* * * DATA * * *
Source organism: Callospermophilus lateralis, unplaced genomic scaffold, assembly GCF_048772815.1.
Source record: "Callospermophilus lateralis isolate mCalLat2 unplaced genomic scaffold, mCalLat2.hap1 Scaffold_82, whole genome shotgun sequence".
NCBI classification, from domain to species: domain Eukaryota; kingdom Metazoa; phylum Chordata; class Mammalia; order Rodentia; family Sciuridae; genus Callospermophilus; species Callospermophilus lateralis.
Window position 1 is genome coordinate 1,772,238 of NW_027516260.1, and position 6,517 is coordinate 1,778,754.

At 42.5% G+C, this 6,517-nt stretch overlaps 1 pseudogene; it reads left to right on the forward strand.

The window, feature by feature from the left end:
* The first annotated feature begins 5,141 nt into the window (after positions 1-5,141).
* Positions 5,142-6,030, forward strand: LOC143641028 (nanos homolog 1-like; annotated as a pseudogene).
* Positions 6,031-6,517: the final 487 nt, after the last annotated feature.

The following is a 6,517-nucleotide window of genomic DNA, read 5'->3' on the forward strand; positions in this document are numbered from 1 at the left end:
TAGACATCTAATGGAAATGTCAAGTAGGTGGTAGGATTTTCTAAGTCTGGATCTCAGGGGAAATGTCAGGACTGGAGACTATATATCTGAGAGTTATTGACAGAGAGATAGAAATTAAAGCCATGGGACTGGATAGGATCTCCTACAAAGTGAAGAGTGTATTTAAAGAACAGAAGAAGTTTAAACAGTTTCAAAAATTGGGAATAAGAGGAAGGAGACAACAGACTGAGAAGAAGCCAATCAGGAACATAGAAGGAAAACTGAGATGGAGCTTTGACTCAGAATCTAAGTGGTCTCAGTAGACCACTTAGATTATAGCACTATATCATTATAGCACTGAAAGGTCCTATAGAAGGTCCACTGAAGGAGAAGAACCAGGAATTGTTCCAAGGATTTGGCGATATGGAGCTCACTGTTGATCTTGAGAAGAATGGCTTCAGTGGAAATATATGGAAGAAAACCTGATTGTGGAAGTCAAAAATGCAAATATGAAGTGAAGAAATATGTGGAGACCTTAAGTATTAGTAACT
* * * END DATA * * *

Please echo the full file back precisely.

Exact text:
Source organism: Callospermophilus lateralis, unplaced genomic scaffold, assembly GCF_048772815.1.
Source record: "Callospermophilus lateralis isolate mCalLat2 unplaced genomic scaffold, mCalLat2.hap1 Scaffold_82, whole genome shotgun sequence".
NCBI classification, from domain to species: domain Eukaryota; kingdom Metazoa; phylum Chordata; class Mammalia; order Rodentia; family Sciuridae; genus Callospermophilus; species Callospermophilus lateralis.
Window position 1 is genome coordinate 1,772,238 of NW_027516260.1, and position 6,517 is coordinate 1,778,754.

At 42.5% G+C, this 6,517-nt stretch overlaps 1 pseudogene; it reads left to right on the forward strand.

The window, feature by feature from the left end:
* The first annotated feature begins 5,141 nt into the window (after positions 1-5,141).
* Positions 5,142-6,030, forward strand: LOC143641028 (nanos homolog 1-like; annotated as a pseudogene).
* Positions 6,031-6,517: the final 487 nt, after the last annotated feature.

The following is a 6,517-nucleotide window of genomic DNA, read 5'->3' on the forward strand; positions in this document are numbered from 1 at the left end:
TAGACATCTAATGGAAATGTCAAGTAGGTGGTAGGATTTTCTAAGTCTGGATCTCAGGGGAAATGTCAGGACTGGAGACTATATATCTGAGAGTTATTGACAGAGAGATAGAAATTAAAGCCATGGGACTGGATAGGATCTCCTACAAAGTGAAGAGTGTATTTAAAGAACAGAAGAAGTTTAAACAGTTTCAAAAATTGGGAATAAGAGGAAGGAGACAACAGACTGAGAAGAAGCCAATCAGGAACATAGAAGGAAAACTGAGATGGAGCTTTGACTCAGAATCTAAGTGGTCTCAGTAGACCACTTAGATTATAGCACTATATCATTATAGCACTGAAAGGTCCTATAGAAGGTCCACTGAAGGAGAAGAACCAGGAATTGTTCCAAGGATTTGGCGATATGGAGCTCACTGTTGATCTTGAGAAGAATGGCTTCAGTGGAAATATATGGAAGAAAACCTGATTGTGGAAGTCAAAAATGCAAATATGAAGTGAAGAAATATGTGGAGACCTTAAGTATTAGTAACT